After years of playing on rough, pitted fields and parents driving all over town to attend their childrens games, soccer players and their families finally have a first-class complex to play at in Modesto. But just a few weeks into the recreational league season, there seem to be more complaints than celebration about this $10 million complex and what it will offer the city and players in the long run.
The Modesto Youth Soccer Association fouled up in with its sudden decision to charge people for the premium parking places, those closest to the fields. The league should have done a better job of communicating with parents about intent for the $5 optional fee. If all 90 spaces designated as premium had filled, it would generate $450 on a Saturday. Instead, the MYSA board probably lost as much in ill will and time spent responding to complaints.
The number of people and cars pouring into the Grogan Park-Enochs High neighborhood on Saturdays is a testament to the popularity of youth soccer. We urge the MYSA board and city officials to continue to work out finances and rules regarding the complex. It may be that the younger age groups should play elsewhere, to reduce traffic and parking challenges.
It is a huge undertaking for any nonprofit to take over running and maintaining a major facility. Again, the city and the nonprofit leadership have work to do to map out just how this will work. It may be unrealistic for the city to expect the Grogan complex to operate in the black for its first few years, at least. We dont have to look any farther than the city golf courses to see the challenges of having city facilities pay for themselves. The nonprofit First Tee, another program aimed at youth, is now operating the nine-hole Muni Golf Course, but it has the backing of the Del Rio Foundation.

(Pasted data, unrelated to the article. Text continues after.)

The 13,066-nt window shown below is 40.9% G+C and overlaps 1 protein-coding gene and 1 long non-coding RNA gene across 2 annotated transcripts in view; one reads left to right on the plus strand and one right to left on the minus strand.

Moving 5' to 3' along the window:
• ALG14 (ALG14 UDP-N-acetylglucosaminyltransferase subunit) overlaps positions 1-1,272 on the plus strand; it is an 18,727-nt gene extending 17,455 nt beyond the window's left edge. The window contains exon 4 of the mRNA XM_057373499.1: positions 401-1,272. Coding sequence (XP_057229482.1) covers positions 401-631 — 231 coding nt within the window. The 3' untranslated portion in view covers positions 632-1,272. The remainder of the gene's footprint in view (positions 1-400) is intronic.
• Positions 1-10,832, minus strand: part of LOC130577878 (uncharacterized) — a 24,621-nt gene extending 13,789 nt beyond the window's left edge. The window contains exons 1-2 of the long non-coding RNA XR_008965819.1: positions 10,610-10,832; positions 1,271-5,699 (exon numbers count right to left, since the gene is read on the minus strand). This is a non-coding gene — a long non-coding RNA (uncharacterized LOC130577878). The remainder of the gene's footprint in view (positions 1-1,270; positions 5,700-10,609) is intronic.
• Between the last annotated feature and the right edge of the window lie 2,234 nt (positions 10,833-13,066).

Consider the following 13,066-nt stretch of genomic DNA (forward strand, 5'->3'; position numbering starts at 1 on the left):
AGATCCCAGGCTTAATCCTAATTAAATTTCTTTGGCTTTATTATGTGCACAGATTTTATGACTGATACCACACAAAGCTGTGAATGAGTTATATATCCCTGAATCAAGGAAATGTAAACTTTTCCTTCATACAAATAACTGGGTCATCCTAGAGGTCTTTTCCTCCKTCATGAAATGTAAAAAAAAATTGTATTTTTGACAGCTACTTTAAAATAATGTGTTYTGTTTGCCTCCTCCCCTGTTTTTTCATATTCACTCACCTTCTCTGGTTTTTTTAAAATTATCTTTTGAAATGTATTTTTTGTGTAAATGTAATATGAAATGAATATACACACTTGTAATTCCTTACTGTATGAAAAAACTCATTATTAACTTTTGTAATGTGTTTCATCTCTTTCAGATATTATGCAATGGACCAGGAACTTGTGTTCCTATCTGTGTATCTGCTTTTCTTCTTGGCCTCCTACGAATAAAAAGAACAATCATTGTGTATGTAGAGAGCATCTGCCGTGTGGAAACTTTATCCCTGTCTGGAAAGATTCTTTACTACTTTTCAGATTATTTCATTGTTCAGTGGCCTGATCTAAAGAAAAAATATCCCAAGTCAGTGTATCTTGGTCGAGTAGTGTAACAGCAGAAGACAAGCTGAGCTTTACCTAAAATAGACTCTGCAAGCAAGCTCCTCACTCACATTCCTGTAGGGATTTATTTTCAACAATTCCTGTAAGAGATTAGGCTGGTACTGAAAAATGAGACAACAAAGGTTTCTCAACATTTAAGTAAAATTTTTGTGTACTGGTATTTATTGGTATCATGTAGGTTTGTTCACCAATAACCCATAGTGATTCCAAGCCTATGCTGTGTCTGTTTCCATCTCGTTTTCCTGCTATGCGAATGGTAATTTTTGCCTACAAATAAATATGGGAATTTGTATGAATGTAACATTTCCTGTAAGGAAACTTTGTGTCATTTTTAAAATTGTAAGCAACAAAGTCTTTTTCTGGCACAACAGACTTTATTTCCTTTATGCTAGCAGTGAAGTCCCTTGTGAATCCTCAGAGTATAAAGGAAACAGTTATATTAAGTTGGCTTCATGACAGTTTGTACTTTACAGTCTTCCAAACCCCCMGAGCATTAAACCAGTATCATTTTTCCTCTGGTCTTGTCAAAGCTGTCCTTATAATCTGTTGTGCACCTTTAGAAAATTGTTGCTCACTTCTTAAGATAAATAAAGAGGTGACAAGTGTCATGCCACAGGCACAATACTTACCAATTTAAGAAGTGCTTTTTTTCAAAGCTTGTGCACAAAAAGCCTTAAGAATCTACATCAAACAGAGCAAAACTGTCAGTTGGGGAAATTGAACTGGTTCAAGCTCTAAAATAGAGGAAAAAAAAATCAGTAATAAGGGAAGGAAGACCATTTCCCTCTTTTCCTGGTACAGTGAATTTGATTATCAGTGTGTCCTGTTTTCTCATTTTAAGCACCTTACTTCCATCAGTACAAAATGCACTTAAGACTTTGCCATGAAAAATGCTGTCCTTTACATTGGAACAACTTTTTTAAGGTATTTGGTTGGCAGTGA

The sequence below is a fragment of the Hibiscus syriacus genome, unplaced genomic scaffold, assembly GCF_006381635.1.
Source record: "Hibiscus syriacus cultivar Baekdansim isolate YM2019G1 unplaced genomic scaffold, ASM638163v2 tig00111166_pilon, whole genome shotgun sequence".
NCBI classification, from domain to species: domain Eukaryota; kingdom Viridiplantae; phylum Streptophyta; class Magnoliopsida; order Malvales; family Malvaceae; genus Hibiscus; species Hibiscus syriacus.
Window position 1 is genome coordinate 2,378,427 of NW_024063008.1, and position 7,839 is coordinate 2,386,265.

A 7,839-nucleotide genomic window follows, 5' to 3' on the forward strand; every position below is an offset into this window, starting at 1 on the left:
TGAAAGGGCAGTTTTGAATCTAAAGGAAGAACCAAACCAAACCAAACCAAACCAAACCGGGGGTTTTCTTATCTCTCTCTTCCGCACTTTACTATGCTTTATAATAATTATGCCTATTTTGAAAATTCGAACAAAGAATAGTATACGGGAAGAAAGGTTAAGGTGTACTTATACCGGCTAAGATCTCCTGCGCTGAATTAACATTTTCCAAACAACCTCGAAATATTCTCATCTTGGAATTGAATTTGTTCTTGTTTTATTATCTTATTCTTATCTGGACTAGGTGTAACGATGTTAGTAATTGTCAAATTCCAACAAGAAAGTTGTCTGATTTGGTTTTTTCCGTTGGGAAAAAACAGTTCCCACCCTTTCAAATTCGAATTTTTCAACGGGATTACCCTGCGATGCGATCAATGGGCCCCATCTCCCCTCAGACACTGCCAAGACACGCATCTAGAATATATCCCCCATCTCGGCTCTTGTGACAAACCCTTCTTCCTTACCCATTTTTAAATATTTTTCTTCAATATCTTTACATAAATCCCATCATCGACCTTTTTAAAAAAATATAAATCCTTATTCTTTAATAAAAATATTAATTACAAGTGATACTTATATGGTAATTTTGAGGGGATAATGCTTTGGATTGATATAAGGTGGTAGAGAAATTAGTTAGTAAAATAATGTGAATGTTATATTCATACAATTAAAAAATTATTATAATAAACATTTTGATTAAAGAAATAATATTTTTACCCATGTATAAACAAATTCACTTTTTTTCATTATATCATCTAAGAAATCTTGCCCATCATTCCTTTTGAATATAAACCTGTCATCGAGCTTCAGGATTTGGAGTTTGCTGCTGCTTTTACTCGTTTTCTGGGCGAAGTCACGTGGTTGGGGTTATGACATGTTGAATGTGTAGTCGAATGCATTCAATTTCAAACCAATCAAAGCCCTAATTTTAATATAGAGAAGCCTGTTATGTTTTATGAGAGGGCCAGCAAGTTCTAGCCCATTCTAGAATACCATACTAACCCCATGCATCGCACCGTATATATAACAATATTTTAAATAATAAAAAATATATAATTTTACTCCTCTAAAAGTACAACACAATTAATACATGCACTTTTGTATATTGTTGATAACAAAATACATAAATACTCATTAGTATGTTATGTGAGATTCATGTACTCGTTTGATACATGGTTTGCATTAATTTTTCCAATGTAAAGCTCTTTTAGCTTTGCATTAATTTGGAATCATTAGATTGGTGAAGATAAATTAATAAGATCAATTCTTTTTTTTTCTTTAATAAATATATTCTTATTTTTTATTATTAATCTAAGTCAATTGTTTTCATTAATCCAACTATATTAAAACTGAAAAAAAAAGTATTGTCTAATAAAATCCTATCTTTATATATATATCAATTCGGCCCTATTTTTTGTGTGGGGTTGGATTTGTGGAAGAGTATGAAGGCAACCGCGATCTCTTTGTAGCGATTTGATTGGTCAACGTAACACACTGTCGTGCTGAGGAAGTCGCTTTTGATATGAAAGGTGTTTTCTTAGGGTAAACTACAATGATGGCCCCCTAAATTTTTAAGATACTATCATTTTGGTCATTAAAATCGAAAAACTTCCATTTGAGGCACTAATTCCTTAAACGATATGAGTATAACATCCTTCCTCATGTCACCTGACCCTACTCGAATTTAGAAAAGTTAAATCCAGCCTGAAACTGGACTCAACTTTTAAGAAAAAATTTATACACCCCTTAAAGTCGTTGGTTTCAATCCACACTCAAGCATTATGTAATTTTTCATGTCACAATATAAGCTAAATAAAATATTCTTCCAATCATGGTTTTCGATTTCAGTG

Meanwhile, not all families may realize what is involved in maintaining good soccer fields. Keeping sodas and gum off the fields will make the artificial turf last longer and make the playing experience safer and more enjoyable for players of all ages.
We do urge MYSA to abandon any idea of charging an admission fee for families and others to watch their children play in recreation league soccer. It will put the sport out of reach for too many families. Families whose children play in the traveling competitive leagues, on the other hand, expect extra expenses, such as parking fees, at tournaments.
No one expects an Under-8 soccer player to have the skills and focus that an Under-12 or Under-14 player might have. The Grogan complex is new and the MYSA is a rookie at managing this kind of facility. The organization needs better communication with its families and coaching from city officials but it also needs to be given time to improve at this.